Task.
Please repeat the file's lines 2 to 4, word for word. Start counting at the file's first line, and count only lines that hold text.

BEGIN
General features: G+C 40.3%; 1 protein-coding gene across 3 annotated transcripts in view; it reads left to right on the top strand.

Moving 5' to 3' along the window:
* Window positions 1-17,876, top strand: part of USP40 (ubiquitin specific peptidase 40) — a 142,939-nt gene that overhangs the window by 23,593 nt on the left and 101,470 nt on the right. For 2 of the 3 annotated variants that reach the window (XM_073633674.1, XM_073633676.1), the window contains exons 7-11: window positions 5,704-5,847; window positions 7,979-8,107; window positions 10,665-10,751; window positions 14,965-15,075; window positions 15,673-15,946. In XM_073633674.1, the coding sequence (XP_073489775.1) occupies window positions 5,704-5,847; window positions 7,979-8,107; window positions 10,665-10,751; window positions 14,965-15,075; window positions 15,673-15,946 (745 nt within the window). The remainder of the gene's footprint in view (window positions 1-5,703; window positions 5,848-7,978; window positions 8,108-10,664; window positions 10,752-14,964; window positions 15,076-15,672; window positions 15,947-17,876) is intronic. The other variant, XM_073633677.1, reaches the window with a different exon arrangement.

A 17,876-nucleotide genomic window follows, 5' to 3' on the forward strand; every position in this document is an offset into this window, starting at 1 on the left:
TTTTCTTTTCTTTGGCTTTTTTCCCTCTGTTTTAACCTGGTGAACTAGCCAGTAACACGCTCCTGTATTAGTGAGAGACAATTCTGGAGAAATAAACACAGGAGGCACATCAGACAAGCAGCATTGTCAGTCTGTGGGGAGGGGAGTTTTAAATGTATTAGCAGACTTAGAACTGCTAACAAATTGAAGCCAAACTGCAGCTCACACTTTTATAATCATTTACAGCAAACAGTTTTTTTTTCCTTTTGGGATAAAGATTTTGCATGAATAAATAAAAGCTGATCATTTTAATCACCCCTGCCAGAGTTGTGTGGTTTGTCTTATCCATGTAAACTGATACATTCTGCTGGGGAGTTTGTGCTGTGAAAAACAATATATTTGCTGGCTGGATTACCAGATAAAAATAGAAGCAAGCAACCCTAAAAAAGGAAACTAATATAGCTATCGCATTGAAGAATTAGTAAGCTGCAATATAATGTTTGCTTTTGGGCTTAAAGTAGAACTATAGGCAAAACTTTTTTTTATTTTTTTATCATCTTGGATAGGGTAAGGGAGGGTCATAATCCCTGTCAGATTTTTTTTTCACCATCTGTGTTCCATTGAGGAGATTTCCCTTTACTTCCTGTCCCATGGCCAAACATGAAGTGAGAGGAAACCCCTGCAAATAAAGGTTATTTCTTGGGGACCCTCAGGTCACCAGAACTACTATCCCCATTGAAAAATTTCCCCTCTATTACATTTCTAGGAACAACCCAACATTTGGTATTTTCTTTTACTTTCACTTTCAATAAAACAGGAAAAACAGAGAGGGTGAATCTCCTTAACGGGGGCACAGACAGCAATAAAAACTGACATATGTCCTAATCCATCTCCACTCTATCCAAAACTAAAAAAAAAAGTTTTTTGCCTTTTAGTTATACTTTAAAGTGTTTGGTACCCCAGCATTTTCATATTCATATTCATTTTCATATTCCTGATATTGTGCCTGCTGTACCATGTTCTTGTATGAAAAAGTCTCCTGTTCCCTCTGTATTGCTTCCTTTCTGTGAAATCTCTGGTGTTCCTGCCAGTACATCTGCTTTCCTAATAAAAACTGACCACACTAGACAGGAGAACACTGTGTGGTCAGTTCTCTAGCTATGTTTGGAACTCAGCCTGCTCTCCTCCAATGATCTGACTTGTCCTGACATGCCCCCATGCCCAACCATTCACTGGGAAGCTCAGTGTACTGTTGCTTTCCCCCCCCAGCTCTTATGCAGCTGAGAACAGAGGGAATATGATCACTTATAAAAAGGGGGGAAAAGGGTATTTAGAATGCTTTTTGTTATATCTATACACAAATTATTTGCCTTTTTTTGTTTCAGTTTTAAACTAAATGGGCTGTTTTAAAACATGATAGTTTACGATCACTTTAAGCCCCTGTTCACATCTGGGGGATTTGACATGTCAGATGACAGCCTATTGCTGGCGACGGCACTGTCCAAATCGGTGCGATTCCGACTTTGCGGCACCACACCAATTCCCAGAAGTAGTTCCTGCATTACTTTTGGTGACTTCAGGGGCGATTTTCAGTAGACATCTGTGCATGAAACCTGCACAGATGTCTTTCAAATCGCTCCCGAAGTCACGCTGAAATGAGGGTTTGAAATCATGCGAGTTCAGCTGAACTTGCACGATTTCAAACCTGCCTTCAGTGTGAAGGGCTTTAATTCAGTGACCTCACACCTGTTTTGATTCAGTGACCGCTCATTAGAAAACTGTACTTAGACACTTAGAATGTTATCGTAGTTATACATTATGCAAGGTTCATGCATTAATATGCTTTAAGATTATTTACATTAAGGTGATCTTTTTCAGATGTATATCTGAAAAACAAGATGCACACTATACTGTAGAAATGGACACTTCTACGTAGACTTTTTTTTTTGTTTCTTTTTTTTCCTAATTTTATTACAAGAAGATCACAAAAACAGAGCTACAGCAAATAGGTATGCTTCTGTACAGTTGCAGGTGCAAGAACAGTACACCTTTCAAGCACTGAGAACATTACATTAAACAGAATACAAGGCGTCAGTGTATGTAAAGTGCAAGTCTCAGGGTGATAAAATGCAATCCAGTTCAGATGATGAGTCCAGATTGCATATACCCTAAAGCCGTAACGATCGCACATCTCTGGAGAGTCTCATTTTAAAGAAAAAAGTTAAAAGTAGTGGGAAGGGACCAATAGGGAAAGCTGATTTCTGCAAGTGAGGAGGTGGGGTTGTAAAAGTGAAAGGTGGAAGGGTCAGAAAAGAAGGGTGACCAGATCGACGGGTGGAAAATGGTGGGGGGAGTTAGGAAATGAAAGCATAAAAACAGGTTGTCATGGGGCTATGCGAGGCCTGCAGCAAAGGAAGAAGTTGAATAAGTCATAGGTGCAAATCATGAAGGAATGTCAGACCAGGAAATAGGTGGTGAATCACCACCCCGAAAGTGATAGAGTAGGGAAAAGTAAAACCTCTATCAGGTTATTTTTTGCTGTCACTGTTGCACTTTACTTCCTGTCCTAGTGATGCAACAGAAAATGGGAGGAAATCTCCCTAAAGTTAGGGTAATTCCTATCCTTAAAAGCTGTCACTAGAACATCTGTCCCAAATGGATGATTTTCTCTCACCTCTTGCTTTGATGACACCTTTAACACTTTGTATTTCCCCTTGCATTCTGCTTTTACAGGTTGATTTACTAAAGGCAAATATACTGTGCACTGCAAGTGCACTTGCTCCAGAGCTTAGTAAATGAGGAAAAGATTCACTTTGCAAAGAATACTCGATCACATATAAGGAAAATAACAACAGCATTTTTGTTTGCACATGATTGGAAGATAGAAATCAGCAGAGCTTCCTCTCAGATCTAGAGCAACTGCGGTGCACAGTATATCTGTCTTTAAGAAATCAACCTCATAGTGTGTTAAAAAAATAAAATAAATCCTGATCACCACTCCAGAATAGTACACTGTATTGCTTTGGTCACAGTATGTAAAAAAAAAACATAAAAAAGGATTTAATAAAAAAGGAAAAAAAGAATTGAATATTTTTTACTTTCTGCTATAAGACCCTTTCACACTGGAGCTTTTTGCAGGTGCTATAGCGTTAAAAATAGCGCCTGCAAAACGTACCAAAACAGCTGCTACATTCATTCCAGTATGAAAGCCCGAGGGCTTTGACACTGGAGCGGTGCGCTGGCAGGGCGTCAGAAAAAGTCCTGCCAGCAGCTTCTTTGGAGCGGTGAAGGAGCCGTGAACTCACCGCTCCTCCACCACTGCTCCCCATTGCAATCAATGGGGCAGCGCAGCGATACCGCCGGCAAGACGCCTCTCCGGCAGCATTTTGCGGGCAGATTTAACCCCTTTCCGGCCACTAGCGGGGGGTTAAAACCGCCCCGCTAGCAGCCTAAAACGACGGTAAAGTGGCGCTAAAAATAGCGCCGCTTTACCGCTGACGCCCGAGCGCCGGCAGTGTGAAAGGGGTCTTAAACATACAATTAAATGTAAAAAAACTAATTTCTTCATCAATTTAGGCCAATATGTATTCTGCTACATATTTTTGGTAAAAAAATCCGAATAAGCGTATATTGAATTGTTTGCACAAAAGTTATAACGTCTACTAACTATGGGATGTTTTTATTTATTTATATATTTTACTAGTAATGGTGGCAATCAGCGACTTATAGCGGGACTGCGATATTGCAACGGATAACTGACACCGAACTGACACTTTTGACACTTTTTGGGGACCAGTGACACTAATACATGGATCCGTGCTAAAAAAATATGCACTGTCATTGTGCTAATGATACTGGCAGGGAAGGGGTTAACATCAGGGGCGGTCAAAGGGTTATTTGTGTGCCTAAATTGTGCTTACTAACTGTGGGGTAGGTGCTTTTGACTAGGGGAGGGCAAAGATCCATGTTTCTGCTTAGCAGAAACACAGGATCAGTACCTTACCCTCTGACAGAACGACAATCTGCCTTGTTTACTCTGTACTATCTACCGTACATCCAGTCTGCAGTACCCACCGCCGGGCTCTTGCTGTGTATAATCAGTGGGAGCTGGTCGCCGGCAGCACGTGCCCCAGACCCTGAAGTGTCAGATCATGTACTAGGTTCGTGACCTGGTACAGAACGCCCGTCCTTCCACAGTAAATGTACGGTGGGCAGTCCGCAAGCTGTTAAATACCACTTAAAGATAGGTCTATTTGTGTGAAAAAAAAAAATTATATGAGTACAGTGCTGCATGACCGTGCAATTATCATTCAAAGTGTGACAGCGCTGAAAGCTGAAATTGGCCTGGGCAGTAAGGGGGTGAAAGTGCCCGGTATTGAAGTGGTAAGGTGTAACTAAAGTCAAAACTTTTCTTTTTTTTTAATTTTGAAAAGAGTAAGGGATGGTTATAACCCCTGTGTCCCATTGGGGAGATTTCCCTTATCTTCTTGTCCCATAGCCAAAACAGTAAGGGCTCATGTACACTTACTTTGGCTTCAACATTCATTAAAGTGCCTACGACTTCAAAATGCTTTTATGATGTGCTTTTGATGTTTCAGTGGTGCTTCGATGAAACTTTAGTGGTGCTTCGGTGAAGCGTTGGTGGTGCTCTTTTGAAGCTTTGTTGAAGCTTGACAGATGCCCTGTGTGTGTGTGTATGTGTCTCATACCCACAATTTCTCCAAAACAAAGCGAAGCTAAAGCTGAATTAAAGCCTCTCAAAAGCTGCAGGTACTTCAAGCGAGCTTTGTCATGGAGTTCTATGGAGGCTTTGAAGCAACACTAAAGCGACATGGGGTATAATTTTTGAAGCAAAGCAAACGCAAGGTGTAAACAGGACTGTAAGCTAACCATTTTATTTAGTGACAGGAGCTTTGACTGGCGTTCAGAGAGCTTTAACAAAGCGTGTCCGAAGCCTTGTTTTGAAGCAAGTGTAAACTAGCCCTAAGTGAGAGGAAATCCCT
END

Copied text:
Moving 5' to 3' along the window:
* Window positions 1-17,876, top strand: part of USP40 (ubiquitin specific peptidase 40) — a 142,939-nt gene that overhangs the window by 23,593 nt on the left and 101,470 nt on the right. For 2 of the 3 annotated variants that reach the window (XM_073633674.1, XM_073633676.1), the window contains exons 7-11: window positions 5,704-5,847; window positions 7,979-8,107; window positions 10,665-10,751; window positions 14,965-15,075; window positions 15,673-15,946. In XM_073633674.1, the coding sequence (XP_073489775.1) occupies window positions 5,704-5,847; window positions 7,979-8,107; window positions 10,665-10,751; window positions 14,965-15,075; window positions 15,673-15,946 (745 nt within the window). The remainder of the gene's footprint in view (window positions 1-5,703; window positions 5,848-7,978; window positions 8,108-10,664; window positions 10,752-14,964; window positions 15,076-15,672; window positions 15,947-17,876) is intronic. The other variant, XM_073633677.1, reaches the window with a different exon arrangement.

A 17,876-nucleotide genomic window follows, 5' to 3' on the forward strand; every position in this document is an offset into this window, starting at 1 on the left: